Randell Goodman

Director of the E.W. Shell Fisheries Center
College of Agriculture

Auburn University fisheries alumnus Randell Goodman hasn't set an official date yet, but sometime before year's end, he will retire from more than 36 years as director of Auburn University's E.W. Shell Fisheries Research Center. Throughout those years, Goodman has not only overseen the day-to-day operations of the center that's based on Alabama 147, five miles north of Auburn, but also played a key role in planning, designing, coordinating, maintaining and recording data from hundreds of scientific investigations that have helped make Auburn's fisheries program one of the world's premier. Here, the east Tennessee native reflects on his career at Auburn and, in light of this week's grand opening of the Center for Aquatic Resource Management at the Shell complex, shares his optimistic forecast for the future of the research facility and Auburn fisheries.

1. What led you to pursue a career in fisheries?

I've always felt God's providence had a lot to do with my career, because I didn't know anything about fisheries biology and really and truly never even cared for fishing as a sport. I was doing an undergrad degree at Middle Tennessee State University in biology and secondary education and was planning to teach, but felt I should have a plan B, just in case. I liked hunting and the outdoors so I made an appointment with the chief of wildlife biology at the University of Tennessee in 1970, but he told me there were about 14,000 wildlife graduates that year and only about 3,000 job opportunities. He asked if I had ever considered fisheries. I said no, but he took me down the hall and introduced me to Hudson Nichols, chief for fisheries biology there, and he was very positive and encouraging and suggested I would need a master's degree. I asked, "Where can you get a master's degree in fish?" He said, "Auburn University," and the rest is history.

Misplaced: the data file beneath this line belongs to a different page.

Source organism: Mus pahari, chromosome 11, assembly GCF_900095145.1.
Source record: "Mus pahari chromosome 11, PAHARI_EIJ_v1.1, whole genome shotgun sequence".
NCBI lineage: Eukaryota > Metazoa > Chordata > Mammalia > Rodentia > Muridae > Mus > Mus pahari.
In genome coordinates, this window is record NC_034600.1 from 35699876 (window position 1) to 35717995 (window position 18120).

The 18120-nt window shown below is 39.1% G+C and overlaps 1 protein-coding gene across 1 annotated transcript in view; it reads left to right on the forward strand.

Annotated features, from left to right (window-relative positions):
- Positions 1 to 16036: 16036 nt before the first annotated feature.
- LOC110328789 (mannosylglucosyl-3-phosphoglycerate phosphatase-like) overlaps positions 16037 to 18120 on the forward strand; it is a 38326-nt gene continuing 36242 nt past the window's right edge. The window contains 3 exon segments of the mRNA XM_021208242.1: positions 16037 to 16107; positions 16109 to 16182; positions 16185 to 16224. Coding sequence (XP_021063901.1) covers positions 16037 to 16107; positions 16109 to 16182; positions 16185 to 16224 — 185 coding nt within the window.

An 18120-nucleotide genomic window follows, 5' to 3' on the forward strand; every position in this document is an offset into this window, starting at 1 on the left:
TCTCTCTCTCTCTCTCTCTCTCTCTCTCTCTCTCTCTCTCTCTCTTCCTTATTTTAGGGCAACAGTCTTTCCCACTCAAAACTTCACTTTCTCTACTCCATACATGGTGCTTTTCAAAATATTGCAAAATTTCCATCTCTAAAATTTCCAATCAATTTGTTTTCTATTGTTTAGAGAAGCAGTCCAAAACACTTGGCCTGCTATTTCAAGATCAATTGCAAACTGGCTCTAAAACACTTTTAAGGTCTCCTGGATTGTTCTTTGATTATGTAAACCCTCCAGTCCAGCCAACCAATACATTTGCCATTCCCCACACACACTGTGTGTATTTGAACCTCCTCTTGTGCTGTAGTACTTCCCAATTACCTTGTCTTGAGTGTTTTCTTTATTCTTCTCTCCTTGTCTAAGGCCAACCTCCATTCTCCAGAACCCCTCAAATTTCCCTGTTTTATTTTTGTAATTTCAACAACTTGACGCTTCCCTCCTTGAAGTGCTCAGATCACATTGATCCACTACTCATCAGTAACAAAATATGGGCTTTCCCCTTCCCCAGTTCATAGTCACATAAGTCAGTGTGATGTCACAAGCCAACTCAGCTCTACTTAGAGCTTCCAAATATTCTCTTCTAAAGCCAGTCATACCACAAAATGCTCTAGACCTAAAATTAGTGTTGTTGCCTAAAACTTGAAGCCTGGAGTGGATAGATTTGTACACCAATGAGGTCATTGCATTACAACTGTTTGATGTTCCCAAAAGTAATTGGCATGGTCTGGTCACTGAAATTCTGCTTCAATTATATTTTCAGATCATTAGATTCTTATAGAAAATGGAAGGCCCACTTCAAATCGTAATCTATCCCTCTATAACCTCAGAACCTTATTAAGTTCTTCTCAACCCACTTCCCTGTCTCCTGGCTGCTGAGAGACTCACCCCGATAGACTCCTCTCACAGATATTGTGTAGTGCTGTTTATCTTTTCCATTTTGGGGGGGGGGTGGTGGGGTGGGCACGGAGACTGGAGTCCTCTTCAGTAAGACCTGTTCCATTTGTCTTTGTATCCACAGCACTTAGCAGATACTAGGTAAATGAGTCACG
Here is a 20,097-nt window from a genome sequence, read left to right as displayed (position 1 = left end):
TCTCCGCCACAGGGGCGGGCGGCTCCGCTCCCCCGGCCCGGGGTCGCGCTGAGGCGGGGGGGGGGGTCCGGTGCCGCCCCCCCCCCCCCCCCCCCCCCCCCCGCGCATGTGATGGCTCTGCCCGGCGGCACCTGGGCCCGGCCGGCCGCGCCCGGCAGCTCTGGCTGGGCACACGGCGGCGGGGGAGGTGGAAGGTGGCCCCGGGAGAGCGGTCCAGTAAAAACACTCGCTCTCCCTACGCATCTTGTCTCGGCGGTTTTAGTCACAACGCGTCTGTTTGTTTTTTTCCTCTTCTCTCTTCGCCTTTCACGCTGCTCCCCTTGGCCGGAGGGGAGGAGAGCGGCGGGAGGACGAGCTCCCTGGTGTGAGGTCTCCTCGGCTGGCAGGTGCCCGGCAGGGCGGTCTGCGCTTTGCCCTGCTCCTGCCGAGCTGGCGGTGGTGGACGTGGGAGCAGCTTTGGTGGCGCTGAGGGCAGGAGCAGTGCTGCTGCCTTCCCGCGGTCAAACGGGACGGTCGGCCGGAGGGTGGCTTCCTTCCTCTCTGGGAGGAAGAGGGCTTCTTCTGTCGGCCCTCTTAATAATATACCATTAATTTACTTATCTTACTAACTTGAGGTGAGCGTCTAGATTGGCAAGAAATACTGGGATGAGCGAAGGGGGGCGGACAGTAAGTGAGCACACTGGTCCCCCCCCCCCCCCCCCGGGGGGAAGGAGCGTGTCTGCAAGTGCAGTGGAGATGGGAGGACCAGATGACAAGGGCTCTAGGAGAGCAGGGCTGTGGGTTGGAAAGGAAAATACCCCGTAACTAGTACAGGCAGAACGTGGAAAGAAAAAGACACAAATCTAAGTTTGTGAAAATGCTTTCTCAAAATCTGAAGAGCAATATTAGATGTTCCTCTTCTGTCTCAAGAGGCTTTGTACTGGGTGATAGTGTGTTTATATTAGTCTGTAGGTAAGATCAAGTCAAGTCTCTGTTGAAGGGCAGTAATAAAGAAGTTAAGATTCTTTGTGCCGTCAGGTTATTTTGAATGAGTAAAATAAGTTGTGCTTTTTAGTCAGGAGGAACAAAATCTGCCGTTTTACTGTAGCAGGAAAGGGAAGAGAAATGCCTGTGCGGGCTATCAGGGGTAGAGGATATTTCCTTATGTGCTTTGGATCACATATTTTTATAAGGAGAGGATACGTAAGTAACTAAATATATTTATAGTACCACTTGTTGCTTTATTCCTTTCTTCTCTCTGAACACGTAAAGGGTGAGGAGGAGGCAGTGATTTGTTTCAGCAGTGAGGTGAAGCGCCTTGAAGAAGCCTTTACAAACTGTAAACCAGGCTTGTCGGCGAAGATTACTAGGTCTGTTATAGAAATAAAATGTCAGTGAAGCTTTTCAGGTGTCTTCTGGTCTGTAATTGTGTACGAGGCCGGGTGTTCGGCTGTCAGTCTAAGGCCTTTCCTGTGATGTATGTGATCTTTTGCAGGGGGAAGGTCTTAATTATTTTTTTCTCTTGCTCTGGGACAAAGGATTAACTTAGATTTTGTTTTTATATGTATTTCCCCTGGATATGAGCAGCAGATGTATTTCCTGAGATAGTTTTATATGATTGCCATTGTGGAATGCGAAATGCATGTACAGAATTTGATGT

2. You received your master's degree in June 1973 but didn't start the job at the fisheries unit until June 1975. What were you doing in the interim, and how did you wind up back in Auburn?

Near the completion of my master's, Dr. E. Wayne Shell, who was head of the fisheries department at the time, offered me a job, and I gladly accepted, but before my paperwork went to the dean's office, Dr. Shell told me about a call he received from a catfish farm in the Mississippi Delta. He suggested I call them, and I did and ended up going there instead—much better pay and perks! However, it didn't turn out to be a place I wanted to stay. I liked the work but not the culture, so I took a job teaching back in Tennessee, but after a year there, Dr. Shell called and again offered me a job, and this time, I came.

3. For passersby, those uniform rows of earthen ponds are the most visible part of the E.W. Shell Fisheries Research Center, but just how big is the complex, and how much research is conducted there?